(Oct 6, 2019 07:50 PM)C C Wrote: As of yet I can't access Heiko Puls' paper ("Kant’s Justification of Parental Duties") without going through the tedious firewall stuff (either paid or providing them with one's life history in data) to see his arguing for that, and especially what works and passages he's referencing to construe his case. I'll intermittently try over the course of the week to spot anything in "Fundamental Principles of the Metaphysic of Morals" (etc) that he might be possibly appealing to, as well as checking to see if somebody on the web roguishly planted his paper in an easily accessible PDF somewhere. (Often the latter will pop-up after not much of a search, but his seems unusually resistant -- deeper digging and time consumption required).

Yeah, no luck here either, but he has to be referring to this, don't you think? That's all I can think of.

Kant on the Rights of Children and of Parents

The third paragraph arguably ventures into the "where rational agents have autonomy" territory that I'm at least partly tempted to credit (in Kant's scheme) for a person being brought into the sensible world for other than the parents' and society's desires. But I was hoping Heiko Puls had uncovered something else (or additional) to appeal to for a reason why Kant would reject antinatalism.

Kant's moral elements have to be universal and unconditional -- they can't rest in the consequences of acts because laws require reliability rather than mutably changing day to day in different local contexts, population groups, situations, relationships, etc. So I keep feeling such would have at least a little something to do with ignoring the supposed awful "consequences" of life that antinatalists circle the wagons around. (Benatar, again, is making it "universal" how people evaluate pain when such actually has subjective variability.)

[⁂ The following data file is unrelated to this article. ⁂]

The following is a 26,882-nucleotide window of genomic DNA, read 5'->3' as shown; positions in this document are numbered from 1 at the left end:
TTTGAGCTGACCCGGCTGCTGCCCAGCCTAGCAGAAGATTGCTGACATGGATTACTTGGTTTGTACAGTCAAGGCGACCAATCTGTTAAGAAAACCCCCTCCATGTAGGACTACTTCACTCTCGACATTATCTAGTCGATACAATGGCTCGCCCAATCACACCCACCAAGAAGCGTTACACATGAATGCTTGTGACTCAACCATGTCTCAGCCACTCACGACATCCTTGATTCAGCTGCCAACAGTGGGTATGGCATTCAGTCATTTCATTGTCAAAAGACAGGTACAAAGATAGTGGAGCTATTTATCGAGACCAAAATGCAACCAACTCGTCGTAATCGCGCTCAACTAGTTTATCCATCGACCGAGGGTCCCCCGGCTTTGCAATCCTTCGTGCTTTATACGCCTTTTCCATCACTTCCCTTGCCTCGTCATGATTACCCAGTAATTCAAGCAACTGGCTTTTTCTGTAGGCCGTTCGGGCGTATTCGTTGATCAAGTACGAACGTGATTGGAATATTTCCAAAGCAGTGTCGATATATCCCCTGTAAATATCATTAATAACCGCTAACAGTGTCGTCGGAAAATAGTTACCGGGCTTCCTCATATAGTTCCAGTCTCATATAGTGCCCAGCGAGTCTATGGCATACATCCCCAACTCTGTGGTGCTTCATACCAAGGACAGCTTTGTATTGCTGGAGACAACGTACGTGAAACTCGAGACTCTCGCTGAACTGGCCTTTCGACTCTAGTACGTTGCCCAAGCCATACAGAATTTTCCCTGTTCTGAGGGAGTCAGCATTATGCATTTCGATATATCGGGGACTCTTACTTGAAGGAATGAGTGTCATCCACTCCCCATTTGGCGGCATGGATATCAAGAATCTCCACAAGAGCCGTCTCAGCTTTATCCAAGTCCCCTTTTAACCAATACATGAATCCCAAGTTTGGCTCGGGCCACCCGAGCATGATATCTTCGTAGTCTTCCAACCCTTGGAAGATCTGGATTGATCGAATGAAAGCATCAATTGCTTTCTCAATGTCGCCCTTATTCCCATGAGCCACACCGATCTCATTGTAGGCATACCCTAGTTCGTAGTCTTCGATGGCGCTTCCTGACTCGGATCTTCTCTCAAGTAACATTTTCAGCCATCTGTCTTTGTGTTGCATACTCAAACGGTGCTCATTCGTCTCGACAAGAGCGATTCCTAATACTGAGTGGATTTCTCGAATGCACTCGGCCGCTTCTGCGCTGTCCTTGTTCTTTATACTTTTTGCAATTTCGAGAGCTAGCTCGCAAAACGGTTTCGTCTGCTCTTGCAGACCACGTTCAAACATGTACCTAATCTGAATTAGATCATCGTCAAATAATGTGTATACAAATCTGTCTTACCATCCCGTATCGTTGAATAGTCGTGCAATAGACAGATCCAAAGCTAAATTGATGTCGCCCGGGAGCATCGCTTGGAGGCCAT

Two works of Kant are stated as directly referenced in Heiko Puls' paper. One is is Essay on the Maladies of the Head. Which is odd since it was published in 1764, thereby written during Kant's pre-critical period. Apparently it wasn't translated to English until 2007, so because of that it's probably not in public domain.

The second, however, was translated in 1978 by Allen W. Wood, titled Religion and Rational Theology. Perhaps because it's older, it does have an accessible PDF here. But at any rate, just scanning over the latter I don't notice anything of relevance.

There's an extremely remote and ironic possibility of Puls addressing Kant's retrospectively labeled "natural teleology" instead. Organisms reproducing as part of their purpose -- but that's interpreting "meta-ethics" in an unorthodox way of being wholly beyond or outside the boundaries of ethics. I just don't see that radical deviation as what was meant.

"However, there are reasons to think that contemporary biological theory is no less committed to teleology than its eighteenth-century counterpart, in particular through biologists' use of functional language in their characterizations of the parts and behaviour of organisms. Kant can thus be seen as addressing a problem which is also of concern to present-day philosophers of biology: how to make sense of the idea that biological entities and processes can have purposes or functions without presupposing the existence of a divine designer." https://plato.stanford.edu/entries/kant-aesthetics/#3.7